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Public reporting of infection data is one of the significant developments that are causing an upheaval in our landscape along with active surveillance, environmental decontamination, and bundles of best practices, according to W. Kemper Alston, MD, MPH, of the Infectious Diseases Unit at Fletcher Allen Health Care in Burlington, Vt., who writes in a commentary in the September issue of
Public reporting of infection data is one of the significant developments that are causing an upheaval in our landscape along with active surveillance, environmental decontamination, and bundles of best practices, according to W. Kemper Alston, MD, MPH, of the Infectious Diseases Unit at Fletcher Allen Health Care in Burlington, Vt., who writes in a commentary in the September issue of Infection Control and Hospital Epidemiology.
As Alston notes, It was not too long ago that outcome data pertaining to hospital acquired infections (HAIs) were deeply protected secrets, rarely escaping a hospitals firewall and often not even shared within an institution. Incomplete pictures of what was happening in hospitals might be discretely pinned to a poster board once per year or shared confidentially with the National Nosocomial Infection Surveillance system as a way of contributing to a national benchmark, but in almost all cases, the data were strictly for internal use by infection control personnel to inform their own decisions about how to assign priorities.
Alston says that public reporting of infection data has changed that, and that the risks and benefits inherent in this approach are just beginning to be clarified. He says that two potential pitfalls of public reporting are inadequate risk stratification and validation. If a state lacks enough comparable healthcare institutions, he says an appropriate risk stratification cannot be achieved.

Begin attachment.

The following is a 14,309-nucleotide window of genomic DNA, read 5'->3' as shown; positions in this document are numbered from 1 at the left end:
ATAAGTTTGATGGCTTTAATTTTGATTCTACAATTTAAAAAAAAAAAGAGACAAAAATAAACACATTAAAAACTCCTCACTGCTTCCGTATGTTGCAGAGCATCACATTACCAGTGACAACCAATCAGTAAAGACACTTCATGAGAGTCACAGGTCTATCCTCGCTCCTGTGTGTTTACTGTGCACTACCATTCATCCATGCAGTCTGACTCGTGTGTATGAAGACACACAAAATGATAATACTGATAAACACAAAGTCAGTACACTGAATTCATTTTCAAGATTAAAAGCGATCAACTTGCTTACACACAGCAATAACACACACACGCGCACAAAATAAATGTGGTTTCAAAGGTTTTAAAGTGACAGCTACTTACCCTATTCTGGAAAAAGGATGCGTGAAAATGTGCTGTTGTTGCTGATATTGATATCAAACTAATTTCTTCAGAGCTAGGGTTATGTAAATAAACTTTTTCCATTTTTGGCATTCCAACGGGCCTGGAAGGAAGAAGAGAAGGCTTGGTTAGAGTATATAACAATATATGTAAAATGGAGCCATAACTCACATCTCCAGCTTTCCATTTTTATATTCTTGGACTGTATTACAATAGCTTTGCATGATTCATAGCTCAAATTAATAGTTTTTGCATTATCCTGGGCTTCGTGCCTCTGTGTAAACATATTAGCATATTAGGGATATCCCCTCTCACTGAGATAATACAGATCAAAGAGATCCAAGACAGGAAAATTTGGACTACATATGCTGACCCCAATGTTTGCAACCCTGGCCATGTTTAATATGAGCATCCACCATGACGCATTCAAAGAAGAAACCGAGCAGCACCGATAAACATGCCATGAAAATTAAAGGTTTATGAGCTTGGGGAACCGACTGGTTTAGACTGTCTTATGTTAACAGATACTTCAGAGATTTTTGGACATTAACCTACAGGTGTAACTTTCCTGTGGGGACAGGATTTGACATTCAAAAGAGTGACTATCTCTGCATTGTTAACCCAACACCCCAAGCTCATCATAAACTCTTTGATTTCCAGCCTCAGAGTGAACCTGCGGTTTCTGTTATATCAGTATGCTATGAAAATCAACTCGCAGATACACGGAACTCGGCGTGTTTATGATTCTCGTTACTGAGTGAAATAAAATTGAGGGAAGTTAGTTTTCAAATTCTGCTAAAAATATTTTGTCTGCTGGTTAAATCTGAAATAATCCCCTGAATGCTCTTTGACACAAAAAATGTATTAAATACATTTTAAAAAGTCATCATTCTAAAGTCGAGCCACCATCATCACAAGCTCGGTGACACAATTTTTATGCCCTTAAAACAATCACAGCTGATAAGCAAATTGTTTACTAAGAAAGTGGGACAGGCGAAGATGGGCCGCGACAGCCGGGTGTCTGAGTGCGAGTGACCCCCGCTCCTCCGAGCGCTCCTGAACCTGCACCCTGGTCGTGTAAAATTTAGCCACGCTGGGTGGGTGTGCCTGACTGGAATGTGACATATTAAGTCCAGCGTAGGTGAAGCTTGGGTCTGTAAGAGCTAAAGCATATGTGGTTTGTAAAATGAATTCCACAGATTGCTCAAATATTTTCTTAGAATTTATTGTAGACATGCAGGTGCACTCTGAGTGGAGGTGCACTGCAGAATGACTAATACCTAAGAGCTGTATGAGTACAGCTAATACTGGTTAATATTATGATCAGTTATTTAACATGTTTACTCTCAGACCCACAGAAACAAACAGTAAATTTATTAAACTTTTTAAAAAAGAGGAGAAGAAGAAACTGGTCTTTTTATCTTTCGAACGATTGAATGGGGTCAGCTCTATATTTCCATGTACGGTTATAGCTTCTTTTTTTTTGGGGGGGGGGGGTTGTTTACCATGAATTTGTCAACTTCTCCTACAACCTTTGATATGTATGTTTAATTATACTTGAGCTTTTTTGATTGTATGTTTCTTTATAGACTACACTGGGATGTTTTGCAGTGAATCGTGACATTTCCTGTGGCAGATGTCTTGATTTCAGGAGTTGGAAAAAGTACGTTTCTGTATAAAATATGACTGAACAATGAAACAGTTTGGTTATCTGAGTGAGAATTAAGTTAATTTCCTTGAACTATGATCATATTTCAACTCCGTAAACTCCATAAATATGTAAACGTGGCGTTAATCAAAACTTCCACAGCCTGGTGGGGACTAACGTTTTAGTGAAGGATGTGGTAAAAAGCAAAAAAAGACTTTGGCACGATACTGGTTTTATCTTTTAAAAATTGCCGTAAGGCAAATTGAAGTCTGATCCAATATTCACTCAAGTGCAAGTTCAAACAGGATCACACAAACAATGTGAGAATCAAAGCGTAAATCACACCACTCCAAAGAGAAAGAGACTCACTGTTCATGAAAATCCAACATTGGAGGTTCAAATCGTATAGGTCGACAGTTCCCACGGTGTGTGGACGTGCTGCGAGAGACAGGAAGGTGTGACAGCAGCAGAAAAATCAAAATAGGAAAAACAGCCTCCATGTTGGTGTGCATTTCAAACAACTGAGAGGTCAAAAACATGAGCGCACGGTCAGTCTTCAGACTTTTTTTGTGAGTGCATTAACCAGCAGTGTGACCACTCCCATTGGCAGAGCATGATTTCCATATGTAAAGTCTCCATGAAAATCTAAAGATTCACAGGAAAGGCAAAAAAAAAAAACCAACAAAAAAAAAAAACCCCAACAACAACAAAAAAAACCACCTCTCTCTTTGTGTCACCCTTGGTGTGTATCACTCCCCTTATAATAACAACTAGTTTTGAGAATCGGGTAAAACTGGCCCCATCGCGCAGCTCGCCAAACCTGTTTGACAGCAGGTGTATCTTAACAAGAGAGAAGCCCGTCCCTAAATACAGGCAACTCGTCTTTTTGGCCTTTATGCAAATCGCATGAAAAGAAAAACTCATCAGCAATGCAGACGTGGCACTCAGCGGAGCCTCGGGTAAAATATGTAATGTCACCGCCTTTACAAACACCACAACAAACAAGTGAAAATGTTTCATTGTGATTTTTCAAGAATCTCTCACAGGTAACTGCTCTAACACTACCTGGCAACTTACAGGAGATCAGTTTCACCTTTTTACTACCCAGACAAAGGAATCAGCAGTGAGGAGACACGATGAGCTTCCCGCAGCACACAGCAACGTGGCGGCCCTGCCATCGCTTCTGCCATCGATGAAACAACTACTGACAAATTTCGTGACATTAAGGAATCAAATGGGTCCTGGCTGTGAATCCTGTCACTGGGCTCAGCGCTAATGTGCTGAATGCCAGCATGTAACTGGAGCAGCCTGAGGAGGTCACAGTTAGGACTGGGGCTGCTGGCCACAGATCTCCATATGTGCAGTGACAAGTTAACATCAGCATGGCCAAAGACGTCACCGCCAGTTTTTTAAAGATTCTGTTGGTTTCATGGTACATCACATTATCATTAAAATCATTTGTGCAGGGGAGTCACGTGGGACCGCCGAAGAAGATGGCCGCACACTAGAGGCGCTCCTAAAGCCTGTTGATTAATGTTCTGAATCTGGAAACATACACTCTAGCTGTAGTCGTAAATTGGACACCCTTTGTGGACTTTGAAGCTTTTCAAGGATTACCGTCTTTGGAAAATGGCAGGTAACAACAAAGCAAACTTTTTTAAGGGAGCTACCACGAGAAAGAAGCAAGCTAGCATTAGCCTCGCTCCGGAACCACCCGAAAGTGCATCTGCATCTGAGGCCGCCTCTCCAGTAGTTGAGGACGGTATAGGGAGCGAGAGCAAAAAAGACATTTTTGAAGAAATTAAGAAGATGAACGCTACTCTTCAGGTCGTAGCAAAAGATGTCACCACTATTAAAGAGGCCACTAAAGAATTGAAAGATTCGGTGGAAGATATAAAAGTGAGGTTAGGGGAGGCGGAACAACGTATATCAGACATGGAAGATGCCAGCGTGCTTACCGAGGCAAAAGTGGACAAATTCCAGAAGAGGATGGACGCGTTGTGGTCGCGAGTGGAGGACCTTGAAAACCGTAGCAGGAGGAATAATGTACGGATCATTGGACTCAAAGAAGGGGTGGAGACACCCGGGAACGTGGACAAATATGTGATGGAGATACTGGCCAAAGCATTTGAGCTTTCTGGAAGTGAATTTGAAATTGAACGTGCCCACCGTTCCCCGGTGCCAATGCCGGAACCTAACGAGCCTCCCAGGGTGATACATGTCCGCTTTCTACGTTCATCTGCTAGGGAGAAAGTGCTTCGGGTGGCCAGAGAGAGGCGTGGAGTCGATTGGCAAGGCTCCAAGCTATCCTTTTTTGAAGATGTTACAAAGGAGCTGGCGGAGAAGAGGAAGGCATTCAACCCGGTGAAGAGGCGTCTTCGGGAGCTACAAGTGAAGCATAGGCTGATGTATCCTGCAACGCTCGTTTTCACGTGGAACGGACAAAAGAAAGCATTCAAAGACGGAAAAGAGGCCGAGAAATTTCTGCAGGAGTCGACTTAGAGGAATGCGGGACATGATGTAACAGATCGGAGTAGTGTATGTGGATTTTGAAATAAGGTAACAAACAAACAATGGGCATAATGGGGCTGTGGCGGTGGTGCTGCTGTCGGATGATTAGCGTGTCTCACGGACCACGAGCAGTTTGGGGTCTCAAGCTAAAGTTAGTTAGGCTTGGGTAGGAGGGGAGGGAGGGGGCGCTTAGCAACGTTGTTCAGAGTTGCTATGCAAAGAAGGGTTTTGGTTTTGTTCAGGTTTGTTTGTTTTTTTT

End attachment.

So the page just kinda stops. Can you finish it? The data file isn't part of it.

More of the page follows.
As to a lack of data validation, Alston comments, As HAI outcomes are released to the public, high rates will be bad for a hospitals business and reputation, independent of attempts to reduce reimbursement for care. In the past, infection control personnel were not discouraged from finding more infections, because the data were only for their own use. Now hospital administrators will bring significant pressure to bear on infection prevention programs, and rightfully so. High infection rates will provoke demands for explanations and action plans. A tremendous disincentive to report will arise, which could lead to measurement errors. This may not take the form of conscious underreporting but, rather, an unconscious, subtle laxity of surveillance or decisions not to report difficult to define events. Paradoxically, such a phenomenon could result in falling rates nationally and be cited as evidence of greater patient safety. As traditional paper medical records are replaced by enormously complex electronic records, it will be increasingly impractical for outside auditors unfamiliar with hospital systems to perform validation studies unless electronic data mining systems can be consistently applied across institutions.
Alston says that he hopes institutional transparency will drive reductions in HAIs, however, he adds, Meaningful comparisons demand standardized approaches to risk stratification, data validation, and surveillance methodology. Until those components catch up with the rush for disclosure, hospitals with excellent prevention programs will run the risk of being the worst.
Reference: Alston WK. Pitfalls of Public Reporting. Infect Control Hosp Epidemiol. 2010;31:985986